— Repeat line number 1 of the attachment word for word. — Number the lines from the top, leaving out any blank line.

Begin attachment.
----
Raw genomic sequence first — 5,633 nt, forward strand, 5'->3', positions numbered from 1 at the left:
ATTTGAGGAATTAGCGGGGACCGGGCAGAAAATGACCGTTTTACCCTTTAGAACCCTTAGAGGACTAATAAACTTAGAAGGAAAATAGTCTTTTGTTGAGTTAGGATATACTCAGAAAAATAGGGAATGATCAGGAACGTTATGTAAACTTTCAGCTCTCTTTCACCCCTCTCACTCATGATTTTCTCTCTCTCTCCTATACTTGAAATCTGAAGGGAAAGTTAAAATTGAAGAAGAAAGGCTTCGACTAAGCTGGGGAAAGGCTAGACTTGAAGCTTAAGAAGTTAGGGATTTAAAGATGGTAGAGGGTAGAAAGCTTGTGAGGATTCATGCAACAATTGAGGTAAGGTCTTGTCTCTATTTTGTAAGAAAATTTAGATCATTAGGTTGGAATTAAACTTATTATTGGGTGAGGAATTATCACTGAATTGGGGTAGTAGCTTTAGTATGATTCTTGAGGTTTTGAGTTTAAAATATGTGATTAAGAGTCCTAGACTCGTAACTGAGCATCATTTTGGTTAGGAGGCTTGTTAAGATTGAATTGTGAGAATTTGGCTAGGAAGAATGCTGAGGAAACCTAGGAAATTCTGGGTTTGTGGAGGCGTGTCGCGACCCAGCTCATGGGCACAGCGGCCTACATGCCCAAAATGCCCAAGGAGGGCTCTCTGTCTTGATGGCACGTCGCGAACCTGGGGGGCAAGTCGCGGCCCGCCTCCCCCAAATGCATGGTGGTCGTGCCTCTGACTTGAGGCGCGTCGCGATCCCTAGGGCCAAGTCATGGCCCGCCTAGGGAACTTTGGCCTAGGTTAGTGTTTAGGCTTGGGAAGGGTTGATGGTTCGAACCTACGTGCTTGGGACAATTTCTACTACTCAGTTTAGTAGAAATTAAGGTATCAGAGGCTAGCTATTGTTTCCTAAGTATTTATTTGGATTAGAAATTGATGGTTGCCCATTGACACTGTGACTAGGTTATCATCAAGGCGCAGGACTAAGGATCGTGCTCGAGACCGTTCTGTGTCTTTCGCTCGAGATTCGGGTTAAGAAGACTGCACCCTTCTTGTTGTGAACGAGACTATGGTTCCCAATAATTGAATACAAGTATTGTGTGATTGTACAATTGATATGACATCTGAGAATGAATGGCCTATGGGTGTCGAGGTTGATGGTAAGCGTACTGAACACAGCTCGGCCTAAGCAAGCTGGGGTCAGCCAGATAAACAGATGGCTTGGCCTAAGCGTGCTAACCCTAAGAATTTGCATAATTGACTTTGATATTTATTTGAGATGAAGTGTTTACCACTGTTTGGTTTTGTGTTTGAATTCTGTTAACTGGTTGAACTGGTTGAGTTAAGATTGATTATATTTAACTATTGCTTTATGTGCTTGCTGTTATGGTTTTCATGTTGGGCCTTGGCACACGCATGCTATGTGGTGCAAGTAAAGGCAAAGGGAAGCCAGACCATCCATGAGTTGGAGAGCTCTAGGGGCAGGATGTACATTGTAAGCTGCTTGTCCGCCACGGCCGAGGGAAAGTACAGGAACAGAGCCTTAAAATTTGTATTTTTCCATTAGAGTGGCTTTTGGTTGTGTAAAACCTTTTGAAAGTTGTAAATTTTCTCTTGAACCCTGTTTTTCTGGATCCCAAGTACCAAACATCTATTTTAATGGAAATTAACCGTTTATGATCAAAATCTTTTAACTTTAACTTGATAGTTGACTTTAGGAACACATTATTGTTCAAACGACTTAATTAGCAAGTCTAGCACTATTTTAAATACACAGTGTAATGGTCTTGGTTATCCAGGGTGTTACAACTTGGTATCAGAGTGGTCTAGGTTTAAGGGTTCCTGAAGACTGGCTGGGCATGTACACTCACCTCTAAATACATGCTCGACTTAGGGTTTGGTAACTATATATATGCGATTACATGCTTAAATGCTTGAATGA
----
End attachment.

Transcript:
Raw genomic sequence first — 5,633 nt, forward strand, 5'->3', positions numbered from 1 at the left: